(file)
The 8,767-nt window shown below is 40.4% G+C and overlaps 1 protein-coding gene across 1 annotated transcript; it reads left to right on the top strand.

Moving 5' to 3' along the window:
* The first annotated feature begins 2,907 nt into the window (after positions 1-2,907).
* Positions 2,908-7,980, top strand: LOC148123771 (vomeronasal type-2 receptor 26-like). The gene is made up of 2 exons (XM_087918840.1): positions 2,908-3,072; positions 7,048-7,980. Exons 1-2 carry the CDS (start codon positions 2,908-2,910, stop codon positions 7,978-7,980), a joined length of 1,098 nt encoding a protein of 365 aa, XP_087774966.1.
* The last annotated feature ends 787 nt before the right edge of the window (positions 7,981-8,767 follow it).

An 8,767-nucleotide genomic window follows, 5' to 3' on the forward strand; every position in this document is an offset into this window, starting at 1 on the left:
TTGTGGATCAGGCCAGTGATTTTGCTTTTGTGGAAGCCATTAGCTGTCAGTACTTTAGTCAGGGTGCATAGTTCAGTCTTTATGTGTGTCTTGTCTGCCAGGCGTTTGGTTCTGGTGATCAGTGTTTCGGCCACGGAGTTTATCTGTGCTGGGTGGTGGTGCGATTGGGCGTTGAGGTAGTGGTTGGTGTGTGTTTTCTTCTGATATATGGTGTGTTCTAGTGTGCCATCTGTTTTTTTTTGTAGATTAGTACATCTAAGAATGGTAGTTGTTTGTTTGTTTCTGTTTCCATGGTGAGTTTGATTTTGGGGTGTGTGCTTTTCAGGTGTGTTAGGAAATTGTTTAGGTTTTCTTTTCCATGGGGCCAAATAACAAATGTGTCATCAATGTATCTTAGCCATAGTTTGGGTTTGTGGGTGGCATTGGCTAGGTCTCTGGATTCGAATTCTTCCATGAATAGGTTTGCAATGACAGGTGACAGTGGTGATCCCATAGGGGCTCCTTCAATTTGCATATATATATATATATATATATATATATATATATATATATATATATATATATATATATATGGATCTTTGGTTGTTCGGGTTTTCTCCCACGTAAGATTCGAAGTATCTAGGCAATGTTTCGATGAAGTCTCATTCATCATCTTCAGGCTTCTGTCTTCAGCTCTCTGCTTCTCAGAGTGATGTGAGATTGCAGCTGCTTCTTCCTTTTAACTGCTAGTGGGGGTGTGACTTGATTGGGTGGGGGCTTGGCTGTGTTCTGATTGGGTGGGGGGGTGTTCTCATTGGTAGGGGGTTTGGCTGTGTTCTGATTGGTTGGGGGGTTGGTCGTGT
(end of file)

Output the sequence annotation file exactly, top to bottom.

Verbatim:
The 8,767-nt window shown below is 40.4% G+C and overlaps 1 protein-coding gene across 1 annotated transcript; it reads left to right on the top strand.

Moving 5' to 3' along the window:
* The first annotated feature begins 2,907 nt into the window (after positions 1-2,907).
* Positions 2,908-7,980, top strand: LOC148123771 (vomeronasal type-2 receptor 26-like). The gene is made up of 2 exons (XM_087918840.1): positions 2,908-3,072; positions 7,048-7,980. Exons 1-2 carry the CDS (start codon positions 2,908-2,910, stop codon positions 7,978-7,980), a joined length of 1,098 nt encoding a protein of 365 aa, XP_087774966.1.
* The last annotated feature ends 787 nt before the right edge of the window (positions 7,981-8,767 follow it).

An 8,767-nucleotide genomic window follows, 5' to 3' on the forward strand; every position in this document is an offset into this window, starting at 1 on the left:
TTGTGGATCAGGCCAGTGATTTTGCTTTTGTGGAAGCCATTAGCTGTCAGTACTTTAGTCAGGGTGCATAGTTCAGTCTTTATGTGTGTCTTGTCTGCCAGGCGTTTGGTTCTGGTGATCAGTGTTTCGGCCACGGAGTTTATCTGTGCTGGGTGGTGGTGCGATTGGGCGTTGAGGTAGTGGTTGGTGTGTGTTTTCTTCTGATATATGGTGTGTTCTAGTGTGCCATCTGTTTTTTTTTGTAGATTAGTACATCTAAGAATGGTAGTTGTTTGTTTGTTTCTGTTTCCATGGTGAGTTTGATTTTGGGGTGTGTGCTTTTCAGGTGTGTTAGGAAATTGTTTAGGTTTTCTTTTCCATGGGGCCAAATAACAAATGTGTCATCAATGTATCTTAGCCATAGTTTGGGTTTGTGGGTGGCATTGGCTAGGTCTCTGGATTCGAATTCTTCCATGAATAGGTTTGCAATGACAGGTGACAGTGGTGATCCCATAGGGGCTCCTTCAATTTGCATATATATATATATATATATATATATATATATATATATATATATATATATATATATATATGGATCTTTGGTTGTTCGGGTTTTCTCCCACGTAAGATTCGAAGTATCTAGGCAATGTTTCGATGAAGTCTCATTCATCATCTTCAGGCTTCTGTCTTCAGCTCTCTGCTTCTCAGAGTGATGTGAGATTGCAGCTGCTTCTTCCTTTTAACTGCTAGTGGGGGTGTGACTTGATTGGGTGGGGGCTTGGCTGTGTTCTGATTGGGTGGGGGGGTGTTCTCATTGGTAGGGGGTTTGGCTGTGTTCTGATTGGTTGGGGGGTTGGTCGTGT